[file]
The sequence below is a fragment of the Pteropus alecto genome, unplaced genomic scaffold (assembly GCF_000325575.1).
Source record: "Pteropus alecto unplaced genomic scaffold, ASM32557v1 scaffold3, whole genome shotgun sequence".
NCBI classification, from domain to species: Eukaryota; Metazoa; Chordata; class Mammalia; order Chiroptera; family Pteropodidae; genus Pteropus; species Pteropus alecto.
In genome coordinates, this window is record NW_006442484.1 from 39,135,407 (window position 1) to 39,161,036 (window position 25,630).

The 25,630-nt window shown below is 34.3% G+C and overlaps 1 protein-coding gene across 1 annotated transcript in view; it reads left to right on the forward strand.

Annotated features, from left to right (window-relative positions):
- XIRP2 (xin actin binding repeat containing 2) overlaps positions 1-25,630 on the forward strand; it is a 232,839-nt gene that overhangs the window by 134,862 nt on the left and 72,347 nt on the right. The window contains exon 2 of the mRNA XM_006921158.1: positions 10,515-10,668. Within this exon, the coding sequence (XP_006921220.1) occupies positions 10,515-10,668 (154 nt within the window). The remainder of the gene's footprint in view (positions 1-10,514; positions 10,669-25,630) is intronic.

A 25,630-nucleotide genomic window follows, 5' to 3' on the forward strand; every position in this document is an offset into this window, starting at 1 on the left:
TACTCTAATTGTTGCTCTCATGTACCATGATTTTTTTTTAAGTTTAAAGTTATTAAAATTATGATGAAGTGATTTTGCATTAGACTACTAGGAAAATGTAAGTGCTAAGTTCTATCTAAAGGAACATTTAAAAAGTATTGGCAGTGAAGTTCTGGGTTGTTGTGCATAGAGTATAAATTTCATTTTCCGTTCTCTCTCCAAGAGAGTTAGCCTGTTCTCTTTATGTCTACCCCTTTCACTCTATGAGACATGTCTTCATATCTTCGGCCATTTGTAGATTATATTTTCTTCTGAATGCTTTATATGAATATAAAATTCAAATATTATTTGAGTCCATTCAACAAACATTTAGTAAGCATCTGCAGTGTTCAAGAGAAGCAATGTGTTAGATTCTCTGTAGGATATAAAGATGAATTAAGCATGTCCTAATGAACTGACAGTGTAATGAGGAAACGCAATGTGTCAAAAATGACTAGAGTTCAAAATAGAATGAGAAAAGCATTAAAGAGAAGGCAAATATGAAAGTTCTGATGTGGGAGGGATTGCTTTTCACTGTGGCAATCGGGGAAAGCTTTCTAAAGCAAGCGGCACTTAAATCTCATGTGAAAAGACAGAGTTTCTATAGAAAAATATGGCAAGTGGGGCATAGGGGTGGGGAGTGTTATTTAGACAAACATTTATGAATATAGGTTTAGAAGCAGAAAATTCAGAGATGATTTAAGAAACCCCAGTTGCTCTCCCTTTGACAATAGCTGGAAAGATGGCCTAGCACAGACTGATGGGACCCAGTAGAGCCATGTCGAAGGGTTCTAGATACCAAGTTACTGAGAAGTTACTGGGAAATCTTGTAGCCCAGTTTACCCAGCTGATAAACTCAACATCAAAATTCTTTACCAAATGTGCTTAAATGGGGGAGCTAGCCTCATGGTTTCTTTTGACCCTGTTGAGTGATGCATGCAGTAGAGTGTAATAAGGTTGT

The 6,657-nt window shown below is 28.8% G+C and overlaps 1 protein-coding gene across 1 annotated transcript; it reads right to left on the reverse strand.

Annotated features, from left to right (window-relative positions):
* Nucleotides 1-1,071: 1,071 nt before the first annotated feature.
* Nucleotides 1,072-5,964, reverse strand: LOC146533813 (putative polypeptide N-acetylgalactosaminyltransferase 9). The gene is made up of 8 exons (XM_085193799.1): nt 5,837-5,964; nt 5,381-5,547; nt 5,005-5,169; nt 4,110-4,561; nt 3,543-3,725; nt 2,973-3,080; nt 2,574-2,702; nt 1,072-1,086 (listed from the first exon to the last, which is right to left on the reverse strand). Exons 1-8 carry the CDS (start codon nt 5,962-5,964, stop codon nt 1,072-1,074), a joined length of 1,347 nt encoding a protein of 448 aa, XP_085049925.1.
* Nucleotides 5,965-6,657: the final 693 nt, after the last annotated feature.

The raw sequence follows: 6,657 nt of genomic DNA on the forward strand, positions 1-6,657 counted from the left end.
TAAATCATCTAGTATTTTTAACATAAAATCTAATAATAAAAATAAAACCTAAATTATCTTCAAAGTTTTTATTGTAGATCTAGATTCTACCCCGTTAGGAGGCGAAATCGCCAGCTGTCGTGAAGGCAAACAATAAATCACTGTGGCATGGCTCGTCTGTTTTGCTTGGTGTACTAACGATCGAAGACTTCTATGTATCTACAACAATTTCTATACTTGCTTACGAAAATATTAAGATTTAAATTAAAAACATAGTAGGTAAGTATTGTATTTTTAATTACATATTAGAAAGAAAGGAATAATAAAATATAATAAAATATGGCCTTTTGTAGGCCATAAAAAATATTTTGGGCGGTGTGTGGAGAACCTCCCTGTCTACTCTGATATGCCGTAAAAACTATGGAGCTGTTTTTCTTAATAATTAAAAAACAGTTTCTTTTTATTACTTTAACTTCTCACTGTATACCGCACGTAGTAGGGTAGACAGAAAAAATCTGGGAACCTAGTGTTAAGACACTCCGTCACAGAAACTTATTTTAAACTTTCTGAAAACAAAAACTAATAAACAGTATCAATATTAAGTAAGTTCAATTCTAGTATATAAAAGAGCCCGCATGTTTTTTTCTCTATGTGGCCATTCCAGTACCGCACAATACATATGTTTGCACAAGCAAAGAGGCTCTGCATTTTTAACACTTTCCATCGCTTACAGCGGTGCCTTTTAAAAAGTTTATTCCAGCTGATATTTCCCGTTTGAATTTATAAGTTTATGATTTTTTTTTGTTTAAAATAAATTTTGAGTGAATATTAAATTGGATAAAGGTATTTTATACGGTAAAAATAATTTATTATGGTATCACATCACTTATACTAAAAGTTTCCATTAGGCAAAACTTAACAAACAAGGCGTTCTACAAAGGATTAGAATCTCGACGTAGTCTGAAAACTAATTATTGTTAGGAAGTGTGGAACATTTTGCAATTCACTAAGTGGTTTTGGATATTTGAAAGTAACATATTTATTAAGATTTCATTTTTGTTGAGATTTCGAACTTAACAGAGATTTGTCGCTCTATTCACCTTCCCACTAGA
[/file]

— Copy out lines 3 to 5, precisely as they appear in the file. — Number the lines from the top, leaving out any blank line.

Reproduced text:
NCBI classification, from domain to species: Eukaryota; Metazoa; Chordata; class Mammalia; order Chiroptera; family Pteropodidae; genus Pteropus; species Pteropus alecto.
In genome coordinates, this window is record NW_006442484.1 from 39,135,407 (window position 1) to 39,161,036 (window position 25,630).

The 25,630-nt window shown below is 34.3% G+C and overlaps 1 protein-coding gene across 1 annotated transcript in view; it reads left to right on the forward strand.